Review: Parrot DIA Is A Design-Bending, Android-Running, Picture-Framing Showpiece
By Matthew Lentini | Wednesday | 14/09/2011
The Parrot DIA is essentially a digital picture frame, but Parrot's reputation for design bending and aesthetic pleasure (for a premium) pushes this picture-viewer way out of the competition's frame.
Digital photos are often left to waste away in the depths of computer hard drives to never be seen again. If they are seen, they're usually uploaded in low quality to Facebook or archived away on Flickr. While there are tonnes of digital picture frames on the market with relatively small price tags, the DIA sets itself apart in some very key areas.
Firstly, the DIA is an unlikely Android device. The Wi-Fi-enabled 10.4 inch screen hooks up to the Internet and can browse just like a smartphone, controlled by the tiny trackball that sits atop the frame. From here it can latch onto photo content paired from Facebook, Flickr, Picasa or through email, turning stored images into displayed beauties.
|Web browsing is just one Internet-enabled function of the DIA|
Most striking on the unit though are the visuals, with the nodesign team taking apart the typical screen to create a layered light-box that resembles something of a mid-90s Mac computer monitor with an edge. A thin film displays images in high resolution while a gleaming backdrop lights the frame. It's an aesthetically pleasing design that offers something unique without being too obtrusive to casually slide into the flow of a mantelpiece or kitchen bench.
|The separation of light and picture|
The flush appeal of the seamless touch-sensitive buttons on the top of the frame and the otherwise sharp, squared-off edges is slightly diminished by the SD card and USB inputs though, and we would've preferred seeing them tucked away behind the unit. These inputs are far from unappreciated though, adding more connectivity options to the list - especially convenient when displaying photos straight from an SD card fresh out of a camera.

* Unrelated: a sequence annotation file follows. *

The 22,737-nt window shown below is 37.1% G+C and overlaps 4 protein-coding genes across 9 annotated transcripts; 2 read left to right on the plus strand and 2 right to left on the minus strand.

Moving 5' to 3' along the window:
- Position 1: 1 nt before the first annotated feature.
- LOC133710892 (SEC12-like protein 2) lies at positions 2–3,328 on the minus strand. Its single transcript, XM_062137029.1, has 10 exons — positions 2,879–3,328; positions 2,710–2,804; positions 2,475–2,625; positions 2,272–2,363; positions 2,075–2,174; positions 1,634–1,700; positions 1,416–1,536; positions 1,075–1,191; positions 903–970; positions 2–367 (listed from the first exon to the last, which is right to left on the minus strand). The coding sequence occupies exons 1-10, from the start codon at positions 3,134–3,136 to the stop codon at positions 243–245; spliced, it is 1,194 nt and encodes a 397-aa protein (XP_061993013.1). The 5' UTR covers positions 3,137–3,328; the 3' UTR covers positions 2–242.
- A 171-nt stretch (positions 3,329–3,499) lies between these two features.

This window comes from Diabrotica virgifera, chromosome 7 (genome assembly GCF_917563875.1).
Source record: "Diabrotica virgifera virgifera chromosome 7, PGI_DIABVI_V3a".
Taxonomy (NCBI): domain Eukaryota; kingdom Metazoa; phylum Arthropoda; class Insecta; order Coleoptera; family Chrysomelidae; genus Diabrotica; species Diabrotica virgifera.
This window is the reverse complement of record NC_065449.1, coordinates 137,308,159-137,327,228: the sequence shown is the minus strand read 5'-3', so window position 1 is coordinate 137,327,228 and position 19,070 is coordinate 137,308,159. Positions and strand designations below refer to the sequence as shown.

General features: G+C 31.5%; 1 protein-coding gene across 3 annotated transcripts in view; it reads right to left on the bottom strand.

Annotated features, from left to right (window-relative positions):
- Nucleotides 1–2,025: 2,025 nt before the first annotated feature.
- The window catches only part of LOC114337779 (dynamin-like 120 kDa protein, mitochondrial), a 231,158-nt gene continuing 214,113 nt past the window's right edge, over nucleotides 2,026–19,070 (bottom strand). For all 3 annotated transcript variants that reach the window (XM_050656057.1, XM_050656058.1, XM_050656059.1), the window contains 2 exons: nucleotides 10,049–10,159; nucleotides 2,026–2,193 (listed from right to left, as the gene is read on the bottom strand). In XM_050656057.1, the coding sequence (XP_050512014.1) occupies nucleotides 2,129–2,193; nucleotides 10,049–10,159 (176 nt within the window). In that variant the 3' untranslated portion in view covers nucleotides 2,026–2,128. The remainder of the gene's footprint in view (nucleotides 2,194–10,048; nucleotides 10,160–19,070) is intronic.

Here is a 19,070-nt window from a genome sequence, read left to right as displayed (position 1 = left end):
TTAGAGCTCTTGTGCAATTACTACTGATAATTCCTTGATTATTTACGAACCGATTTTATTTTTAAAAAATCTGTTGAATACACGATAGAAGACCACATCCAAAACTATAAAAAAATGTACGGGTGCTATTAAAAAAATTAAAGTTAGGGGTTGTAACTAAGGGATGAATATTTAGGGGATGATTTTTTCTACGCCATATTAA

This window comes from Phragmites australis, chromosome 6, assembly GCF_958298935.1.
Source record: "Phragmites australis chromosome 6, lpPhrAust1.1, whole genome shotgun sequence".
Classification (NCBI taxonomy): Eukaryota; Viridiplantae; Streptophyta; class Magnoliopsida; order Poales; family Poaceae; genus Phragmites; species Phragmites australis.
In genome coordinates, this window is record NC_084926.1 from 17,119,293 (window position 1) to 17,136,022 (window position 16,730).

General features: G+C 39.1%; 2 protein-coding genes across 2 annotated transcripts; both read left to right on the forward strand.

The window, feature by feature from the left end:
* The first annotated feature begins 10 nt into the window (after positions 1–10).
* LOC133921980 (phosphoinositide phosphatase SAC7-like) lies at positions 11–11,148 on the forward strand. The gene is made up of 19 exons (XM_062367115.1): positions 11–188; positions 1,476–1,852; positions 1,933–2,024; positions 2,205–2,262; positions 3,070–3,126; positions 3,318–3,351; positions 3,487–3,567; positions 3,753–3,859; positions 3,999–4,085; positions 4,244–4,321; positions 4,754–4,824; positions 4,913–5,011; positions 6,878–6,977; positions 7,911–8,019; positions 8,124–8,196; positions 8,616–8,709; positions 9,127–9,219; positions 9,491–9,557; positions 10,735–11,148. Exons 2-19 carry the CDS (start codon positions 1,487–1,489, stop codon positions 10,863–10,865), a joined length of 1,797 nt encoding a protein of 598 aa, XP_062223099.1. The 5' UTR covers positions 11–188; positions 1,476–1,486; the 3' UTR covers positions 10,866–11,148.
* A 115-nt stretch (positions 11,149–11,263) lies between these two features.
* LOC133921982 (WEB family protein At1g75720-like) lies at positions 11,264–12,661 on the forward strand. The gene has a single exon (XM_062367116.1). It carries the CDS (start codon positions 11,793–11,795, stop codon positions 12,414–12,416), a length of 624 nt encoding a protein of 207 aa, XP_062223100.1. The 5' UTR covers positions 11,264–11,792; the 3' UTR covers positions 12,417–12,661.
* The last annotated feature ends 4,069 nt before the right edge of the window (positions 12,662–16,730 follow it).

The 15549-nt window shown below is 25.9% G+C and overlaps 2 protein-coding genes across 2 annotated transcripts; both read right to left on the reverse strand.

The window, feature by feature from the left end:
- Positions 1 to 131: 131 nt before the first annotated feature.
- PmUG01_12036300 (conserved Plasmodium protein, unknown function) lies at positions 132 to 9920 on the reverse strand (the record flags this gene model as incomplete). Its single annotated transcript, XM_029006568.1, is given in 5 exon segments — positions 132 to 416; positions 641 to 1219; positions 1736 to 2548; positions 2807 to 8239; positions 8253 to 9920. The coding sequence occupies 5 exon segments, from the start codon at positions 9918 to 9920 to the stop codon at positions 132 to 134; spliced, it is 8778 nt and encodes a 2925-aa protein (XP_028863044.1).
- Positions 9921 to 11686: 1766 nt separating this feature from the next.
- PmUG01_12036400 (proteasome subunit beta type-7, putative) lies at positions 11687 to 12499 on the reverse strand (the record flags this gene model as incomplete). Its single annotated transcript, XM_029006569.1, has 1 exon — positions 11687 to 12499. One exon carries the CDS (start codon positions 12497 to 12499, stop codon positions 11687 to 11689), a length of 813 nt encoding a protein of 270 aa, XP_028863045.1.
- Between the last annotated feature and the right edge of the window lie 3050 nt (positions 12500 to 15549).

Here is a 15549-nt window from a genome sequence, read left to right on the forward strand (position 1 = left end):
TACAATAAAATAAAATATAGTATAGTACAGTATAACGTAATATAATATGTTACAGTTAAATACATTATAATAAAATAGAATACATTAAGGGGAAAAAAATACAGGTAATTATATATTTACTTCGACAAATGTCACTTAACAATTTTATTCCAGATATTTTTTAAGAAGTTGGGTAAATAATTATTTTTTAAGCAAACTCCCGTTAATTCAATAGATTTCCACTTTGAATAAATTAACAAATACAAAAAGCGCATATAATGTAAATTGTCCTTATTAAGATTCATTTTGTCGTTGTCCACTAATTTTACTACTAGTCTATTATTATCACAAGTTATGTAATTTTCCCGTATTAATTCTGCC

More on the connection side, the DIA also connects directly to a PC for drag-and-drop functionality, or to devices via Bluetooth. When going online via Wi-Fi, the frame can pick up images through email and can latch onto RSS feeds.
|Touch-sensitive buttons and trackball|
Design takes a toll on practicality though, with the separated backlight and picture layer sapping away at colour. The picture quality could be improved on the contrast and brightness side, with the escaping light around the edges of the frame doing no justice to the high resolution of the screen. Images also take time to load up onto the screen, even if playing back directly off USB or SD card. As the photo transitions to the next, images are loaded from the top down in about a second or so. It doesn't ruin the party, but for the price you'd expect a little more computing grunt in the back-end of the device to make everything flow.
|On an angle the light seeping is more obvious, though the picture is more luminous from front on|
For something a little different, Parrot has also thrown in 'apps' or functions like 'Holidays 2.0' which takes to Google Maps in a global trek of geotagged photos. Viewers are taken on a virtual global tour as the DIA tracks along the atlas, zooming in on continents, countries, cities and exact locations from the geotag data on applicable photos. If you don't have your own geotagged pics, Parrot has thrown in a bunch of their own to demo. It's a fun addition and something different but, as mentioned earlier, loading times make the transitions a little less attractive at times.
|Functions for pairing social media and photoblog accounts, as well as add-ons like alarms, RSS feeds, etc|
The asking price is over $500 for the luxury of displaying your hidden (and sometimes forgotten) digital memories in style. But when design overlaps practicality, a bit of the lustre starts to fade on this expensive piece of mantel-beauty. An overdose on added connectivity options easily makes up for some of the picture shortcomings though, with more options on the DIA than you'll find on any other run-of-the-mill digital picture frame.
Apr/May 2011 issue
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